My glee at discovering a free game on the Windows 95 CD quickly turned to disappointment when my video game critical faculties kicked in and I realised Hover was rubbish. 18 years later, I have this job, and Microsoft has revamped Hover as an HTML 5 game to show off its support for the standard. It is not that great.
Hover, if you missed it, is a competitive find-the-flag game with hovercars. You zip around levels, trying to collect the other car's three flags before they get years, grabbing powerups and spending far too long bouncing aimlessly from wall to wall. As well as AI, it has multiplayer.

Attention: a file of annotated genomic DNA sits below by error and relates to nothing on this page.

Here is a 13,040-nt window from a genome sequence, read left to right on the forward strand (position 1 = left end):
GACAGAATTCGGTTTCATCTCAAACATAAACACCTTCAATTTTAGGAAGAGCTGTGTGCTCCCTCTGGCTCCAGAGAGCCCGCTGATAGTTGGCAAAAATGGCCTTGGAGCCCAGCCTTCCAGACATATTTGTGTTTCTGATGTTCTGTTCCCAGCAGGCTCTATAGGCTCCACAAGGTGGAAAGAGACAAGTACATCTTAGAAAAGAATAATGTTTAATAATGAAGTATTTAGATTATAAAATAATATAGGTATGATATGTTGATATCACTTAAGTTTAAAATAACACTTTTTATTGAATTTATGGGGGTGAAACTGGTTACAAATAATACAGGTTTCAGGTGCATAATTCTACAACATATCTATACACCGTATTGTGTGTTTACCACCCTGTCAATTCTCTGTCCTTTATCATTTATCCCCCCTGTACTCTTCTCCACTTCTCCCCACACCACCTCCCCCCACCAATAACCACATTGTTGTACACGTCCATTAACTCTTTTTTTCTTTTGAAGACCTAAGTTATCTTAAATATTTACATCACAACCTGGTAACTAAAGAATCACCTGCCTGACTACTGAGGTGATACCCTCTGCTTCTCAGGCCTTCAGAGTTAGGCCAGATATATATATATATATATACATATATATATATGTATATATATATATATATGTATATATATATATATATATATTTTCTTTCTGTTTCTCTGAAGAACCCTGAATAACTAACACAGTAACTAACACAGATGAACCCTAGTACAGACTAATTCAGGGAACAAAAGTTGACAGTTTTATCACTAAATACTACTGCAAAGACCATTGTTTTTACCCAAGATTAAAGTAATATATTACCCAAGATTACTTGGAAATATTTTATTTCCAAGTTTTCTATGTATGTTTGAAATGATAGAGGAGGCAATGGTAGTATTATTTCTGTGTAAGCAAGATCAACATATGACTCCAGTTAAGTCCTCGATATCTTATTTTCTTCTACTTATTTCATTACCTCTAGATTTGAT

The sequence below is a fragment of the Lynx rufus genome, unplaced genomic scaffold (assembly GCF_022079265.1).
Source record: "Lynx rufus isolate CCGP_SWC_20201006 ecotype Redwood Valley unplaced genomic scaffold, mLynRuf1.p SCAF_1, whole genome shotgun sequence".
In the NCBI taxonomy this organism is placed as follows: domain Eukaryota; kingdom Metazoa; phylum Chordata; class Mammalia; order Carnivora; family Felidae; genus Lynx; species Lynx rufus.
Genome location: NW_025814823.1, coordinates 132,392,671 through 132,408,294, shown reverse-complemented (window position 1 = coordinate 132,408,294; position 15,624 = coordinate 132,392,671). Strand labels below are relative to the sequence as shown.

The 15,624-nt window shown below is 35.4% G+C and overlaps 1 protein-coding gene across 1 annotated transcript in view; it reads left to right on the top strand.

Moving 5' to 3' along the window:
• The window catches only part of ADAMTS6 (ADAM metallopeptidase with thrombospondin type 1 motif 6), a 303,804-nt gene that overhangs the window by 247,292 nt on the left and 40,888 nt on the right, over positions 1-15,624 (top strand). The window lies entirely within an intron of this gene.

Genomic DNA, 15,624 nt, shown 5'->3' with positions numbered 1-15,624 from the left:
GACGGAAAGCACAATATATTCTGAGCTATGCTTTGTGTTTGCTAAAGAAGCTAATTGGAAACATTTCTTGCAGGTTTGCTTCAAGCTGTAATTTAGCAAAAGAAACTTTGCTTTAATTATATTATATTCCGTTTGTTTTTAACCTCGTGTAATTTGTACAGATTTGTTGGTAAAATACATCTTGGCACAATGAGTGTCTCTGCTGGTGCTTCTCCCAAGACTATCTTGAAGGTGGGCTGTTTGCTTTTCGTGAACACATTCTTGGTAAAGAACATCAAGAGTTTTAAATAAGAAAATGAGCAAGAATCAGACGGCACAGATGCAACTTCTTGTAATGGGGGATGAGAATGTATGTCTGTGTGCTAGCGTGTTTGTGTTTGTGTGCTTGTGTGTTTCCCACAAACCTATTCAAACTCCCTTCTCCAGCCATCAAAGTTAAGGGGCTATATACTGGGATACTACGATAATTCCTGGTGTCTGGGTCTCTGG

You can play online in your browser if you have a newish version of Internet Explorer, Chrome or Firefox, without downloading any plugins or anything.
It's far less fancy than Epic's Unreal Engine HTML 5 demo, mind.
"Think of the last time someone came up to you with an iPad or an Android device saying, 'Hey guys, you have to look at this site.' Most likely they're showing you an app instead. This is despite the fact that most of the time spent on PCs and tablets these days is spent in a browser window," IE head of product marketing Roger Capriotti told Ars Technica. "Hover is a great way to show to the consumer that you can have this great performance in a website that you'd usually think of as an app."